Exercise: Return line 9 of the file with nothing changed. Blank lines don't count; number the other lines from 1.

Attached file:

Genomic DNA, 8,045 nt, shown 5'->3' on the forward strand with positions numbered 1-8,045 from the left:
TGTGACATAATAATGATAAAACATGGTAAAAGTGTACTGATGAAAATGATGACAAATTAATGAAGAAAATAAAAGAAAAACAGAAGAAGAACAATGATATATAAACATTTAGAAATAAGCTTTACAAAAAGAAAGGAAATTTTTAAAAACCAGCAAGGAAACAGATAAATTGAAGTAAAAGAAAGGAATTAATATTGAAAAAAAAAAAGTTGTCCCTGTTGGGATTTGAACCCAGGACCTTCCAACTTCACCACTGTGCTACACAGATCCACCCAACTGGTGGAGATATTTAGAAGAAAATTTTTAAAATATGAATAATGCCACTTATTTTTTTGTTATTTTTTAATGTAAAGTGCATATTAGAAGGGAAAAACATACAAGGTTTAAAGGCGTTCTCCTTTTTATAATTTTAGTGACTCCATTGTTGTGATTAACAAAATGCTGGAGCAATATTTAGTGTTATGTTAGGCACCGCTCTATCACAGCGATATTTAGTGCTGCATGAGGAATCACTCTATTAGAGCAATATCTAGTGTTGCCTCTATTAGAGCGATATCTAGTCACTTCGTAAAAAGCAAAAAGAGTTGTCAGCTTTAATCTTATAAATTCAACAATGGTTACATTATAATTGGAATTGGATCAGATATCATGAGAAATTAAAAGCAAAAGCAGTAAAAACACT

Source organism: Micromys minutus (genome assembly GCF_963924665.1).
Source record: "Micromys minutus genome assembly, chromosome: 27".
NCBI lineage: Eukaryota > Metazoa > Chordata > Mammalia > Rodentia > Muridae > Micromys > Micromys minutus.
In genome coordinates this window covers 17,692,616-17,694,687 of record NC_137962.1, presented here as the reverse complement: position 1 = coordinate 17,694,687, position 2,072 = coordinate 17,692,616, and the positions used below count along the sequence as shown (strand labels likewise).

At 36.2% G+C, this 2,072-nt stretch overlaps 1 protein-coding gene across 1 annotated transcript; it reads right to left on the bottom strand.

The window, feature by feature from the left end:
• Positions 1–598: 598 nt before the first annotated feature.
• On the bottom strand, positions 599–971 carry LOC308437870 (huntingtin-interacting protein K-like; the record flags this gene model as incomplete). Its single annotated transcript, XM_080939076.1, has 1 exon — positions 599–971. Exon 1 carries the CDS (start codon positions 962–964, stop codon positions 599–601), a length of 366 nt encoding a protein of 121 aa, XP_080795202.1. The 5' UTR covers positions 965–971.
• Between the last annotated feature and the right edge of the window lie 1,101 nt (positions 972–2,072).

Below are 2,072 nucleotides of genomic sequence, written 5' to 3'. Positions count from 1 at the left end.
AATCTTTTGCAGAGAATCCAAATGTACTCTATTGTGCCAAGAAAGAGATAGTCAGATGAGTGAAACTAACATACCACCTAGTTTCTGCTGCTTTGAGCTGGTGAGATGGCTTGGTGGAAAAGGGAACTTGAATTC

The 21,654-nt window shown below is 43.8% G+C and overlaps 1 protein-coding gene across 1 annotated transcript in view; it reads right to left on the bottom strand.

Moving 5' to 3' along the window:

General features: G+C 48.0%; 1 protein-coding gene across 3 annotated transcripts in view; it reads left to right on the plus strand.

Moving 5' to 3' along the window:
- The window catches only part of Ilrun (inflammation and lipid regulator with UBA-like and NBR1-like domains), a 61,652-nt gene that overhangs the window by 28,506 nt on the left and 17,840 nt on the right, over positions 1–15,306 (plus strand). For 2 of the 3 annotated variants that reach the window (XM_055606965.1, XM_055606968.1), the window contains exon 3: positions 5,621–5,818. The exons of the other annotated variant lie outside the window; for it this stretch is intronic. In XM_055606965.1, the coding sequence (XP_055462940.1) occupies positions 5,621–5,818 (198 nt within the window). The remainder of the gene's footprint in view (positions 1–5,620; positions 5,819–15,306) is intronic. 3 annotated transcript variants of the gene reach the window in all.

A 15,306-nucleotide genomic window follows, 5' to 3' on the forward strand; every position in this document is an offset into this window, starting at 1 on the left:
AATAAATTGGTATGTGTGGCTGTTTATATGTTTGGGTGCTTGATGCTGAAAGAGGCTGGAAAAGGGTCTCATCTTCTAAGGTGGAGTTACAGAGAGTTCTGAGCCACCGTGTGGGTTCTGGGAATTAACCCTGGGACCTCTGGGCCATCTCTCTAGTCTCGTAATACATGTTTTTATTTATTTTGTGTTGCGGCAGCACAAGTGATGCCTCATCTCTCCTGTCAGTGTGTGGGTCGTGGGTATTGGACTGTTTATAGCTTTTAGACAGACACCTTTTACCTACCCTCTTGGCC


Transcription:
• Positions 1–598: 598 nt before the first annotated feature.